When each of my boys was born, we jokingly asked the nurses for a manual on feeding and taking care of them. They humored us, but you could tell that wasn’t the first time they’d heard that joke. When it comes to properly caring for a new LT6 engine, Chevy is getting ahead of the curve for those happy Z06 owners who are just now bringing their new “baby” home from the dealership.
This new video from Chevrolet joins a pair of Corvette Powertrain engineers, Jordan Lee (Global Chief Engineer, Small-Block V-8 Engines) and Dustin Gardner (Assistant Global Chief Engineer, Small-Block V-8 Engines), to address one of the more hotly-contested topics for owners of new autos.
Ever since motivation transferred from horseshoes to internal combustion, enthusiasts and fastidious owners have debated the proper way to break in the new engine. A proper break-in process is designed to bring all the operating tolerances between all moving parts into a working relationship with each other. Exactly how to do that has been the question for the ages, and the changing engine technologies haven’t helped to nail down a definitive answer.
Early engine technology could be considered crude by today’s standards. At the dawn of the automotive age, you could rebuild your car with a pair of pliers, an adjustable wrench, and a flat-head screwdriver. Henry F. Phillips didn’t invent the “Phillips-head screw” until 1932! Since then, technology has exploded, and operating tolerances have shrunk to amazingly-fine tolerances using as much as FIVE places to the right of the decimal point!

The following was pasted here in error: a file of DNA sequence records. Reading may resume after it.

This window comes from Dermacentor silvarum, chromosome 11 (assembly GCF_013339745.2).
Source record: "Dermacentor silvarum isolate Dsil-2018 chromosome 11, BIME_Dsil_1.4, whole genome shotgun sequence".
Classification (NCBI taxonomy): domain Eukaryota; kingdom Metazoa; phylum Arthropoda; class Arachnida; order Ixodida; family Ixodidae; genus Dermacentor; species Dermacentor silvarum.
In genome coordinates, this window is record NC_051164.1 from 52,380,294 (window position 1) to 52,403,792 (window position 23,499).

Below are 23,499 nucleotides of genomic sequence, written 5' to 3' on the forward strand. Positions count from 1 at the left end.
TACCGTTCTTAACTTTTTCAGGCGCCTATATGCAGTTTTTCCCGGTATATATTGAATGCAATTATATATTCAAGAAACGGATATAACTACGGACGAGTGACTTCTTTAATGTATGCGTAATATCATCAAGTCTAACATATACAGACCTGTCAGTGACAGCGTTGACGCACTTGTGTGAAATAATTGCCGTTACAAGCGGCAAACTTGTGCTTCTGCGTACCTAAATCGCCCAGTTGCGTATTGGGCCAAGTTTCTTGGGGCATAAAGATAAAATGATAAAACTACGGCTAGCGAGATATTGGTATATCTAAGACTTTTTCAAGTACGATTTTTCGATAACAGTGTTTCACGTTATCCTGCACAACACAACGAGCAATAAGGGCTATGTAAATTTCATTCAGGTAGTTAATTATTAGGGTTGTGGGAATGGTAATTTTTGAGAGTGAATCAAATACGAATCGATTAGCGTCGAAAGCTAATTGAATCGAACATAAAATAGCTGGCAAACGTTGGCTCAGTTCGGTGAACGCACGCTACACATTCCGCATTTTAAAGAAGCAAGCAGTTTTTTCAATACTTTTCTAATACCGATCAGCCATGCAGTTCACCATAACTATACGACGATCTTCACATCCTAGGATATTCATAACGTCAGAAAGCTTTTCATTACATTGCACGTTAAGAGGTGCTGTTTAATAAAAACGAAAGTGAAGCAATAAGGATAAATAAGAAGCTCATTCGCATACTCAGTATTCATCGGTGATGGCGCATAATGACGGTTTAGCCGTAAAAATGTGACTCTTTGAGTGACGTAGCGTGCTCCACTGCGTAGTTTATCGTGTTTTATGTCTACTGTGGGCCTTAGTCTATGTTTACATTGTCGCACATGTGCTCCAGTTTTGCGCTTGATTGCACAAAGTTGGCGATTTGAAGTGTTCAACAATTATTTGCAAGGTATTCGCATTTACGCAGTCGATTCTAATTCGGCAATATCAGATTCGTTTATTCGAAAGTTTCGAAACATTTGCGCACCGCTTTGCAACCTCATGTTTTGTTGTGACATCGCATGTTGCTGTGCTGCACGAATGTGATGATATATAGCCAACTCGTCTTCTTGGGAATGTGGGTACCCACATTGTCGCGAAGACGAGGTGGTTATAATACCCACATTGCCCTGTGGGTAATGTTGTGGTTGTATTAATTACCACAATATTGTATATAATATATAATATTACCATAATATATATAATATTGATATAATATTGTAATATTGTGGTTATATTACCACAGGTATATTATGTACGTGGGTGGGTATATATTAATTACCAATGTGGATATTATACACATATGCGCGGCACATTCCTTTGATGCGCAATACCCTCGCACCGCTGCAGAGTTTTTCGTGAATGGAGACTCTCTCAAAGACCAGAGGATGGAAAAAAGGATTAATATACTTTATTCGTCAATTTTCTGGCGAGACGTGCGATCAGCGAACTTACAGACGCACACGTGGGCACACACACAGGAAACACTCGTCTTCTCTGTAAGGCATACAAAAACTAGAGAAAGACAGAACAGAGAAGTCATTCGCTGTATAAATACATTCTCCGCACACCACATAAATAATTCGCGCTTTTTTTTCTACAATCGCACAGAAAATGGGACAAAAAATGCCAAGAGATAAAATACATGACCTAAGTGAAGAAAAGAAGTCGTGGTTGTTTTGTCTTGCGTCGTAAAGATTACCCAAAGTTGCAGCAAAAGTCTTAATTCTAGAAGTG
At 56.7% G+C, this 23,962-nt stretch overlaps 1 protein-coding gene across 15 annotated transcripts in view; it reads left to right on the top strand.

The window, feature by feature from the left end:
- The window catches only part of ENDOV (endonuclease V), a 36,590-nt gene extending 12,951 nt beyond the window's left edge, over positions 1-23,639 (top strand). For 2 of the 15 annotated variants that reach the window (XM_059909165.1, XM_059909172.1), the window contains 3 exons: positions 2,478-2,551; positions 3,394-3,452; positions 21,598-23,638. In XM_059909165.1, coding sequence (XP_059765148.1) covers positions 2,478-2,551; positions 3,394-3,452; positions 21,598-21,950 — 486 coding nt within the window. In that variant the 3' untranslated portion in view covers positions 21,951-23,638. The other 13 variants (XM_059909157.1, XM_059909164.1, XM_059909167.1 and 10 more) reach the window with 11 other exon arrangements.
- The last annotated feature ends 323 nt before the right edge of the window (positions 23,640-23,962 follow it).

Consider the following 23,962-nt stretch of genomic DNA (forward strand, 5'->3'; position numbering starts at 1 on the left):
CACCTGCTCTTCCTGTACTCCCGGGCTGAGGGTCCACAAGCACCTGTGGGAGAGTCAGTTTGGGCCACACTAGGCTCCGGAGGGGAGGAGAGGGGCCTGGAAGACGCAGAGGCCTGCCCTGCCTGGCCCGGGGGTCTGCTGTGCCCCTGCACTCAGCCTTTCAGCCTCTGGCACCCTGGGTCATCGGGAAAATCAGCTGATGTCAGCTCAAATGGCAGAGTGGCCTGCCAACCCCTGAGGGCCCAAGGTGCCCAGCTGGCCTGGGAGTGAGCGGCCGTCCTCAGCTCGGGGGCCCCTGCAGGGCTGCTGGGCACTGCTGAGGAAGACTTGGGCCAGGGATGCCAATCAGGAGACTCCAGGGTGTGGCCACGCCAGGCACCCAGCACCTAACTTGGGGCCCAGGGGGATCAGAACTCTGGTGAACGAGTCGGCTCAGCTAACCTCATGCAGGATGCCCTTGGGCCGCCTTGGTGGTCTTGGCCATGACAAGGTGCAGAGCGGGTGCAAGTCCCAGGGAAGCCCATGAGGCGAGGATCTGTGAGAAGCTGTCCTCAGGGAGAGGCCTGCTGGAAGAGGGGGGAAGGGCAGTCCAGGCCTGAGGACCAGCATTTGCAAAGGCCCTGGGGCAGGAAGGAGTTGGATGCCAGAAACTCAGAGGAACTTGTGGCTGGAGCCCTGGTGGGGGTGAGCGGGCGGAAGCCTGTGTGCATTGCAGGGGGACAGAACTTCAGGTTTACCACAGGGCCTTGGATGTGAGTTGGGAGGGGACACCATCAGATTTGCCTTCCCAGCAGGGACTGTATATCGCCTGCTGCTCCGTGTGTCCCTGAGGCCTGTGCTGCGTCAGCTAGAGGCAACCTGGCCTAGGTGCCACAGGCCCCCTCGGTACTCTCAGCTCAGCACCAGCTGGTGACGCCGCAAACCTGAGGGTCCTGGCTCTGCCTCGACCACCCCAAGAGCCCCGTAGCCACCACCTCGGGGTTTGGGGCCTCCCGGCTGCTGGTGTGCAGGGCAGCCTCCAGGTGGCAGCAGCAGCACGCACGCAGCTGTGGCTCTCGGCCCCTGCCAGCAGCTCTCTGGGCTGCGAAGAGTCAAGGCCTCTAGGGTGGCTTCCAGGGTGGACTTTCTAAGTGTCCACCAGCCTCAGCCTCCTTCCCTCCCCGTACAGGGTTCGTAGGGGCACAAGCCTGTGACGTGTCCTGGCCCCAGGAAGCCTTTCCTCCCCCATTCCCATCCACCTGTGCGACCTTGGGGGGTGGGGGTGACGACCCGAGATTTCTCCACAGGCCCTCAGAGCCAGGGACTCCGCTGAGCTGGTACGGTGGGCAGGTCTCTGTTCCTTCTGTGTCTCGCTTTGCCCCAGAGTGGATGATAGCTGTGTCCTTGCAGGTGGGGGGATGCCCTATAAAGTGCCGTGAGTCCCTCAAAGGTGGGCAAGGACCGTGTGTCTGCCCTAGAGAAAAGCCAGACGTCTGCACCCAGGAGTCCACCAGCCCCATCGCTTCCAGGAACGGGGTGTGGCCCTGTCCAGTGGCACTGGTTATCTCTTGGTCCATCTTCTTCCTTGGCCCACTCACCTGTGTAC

In this video, these two engineers focus on the proper way to operate your Z06 so that its LT6 engine gets the appropriate break-in it needs for long life. One of the critical components of breaking in an engine is getting the proper, minute wear on everything so there will be optimal performance and minimal unwanted wear down the road. Jordan leads the discussion by explaining the tolerances within the engine’s bearings and how “driving it like you stole it” isn’t a good idea.
An add-on to the other technology found in today’s cars helps cool your jets while in that crucial “get to know time” with your new Z06. Since we KNOW many won’t read their owner’s manuals, GM’s engineers have devised a code that limits the output of the high-revving engine for the first 500 miles in an attempt to allow for proper break-in of the components. After that, the choice is all yours on how you drive your new Z-car.
While this video might not ooze with earth-shattering new information, it’s always great to gain some knowledge from those folks who designed and built the cars we drive. So check out this quick, four-plus-minute video and see what Jordan and Dustin have to say about keeping the magic moving down inside the world’s highest-horsepower, naturally-aspirated engine ever built by GM.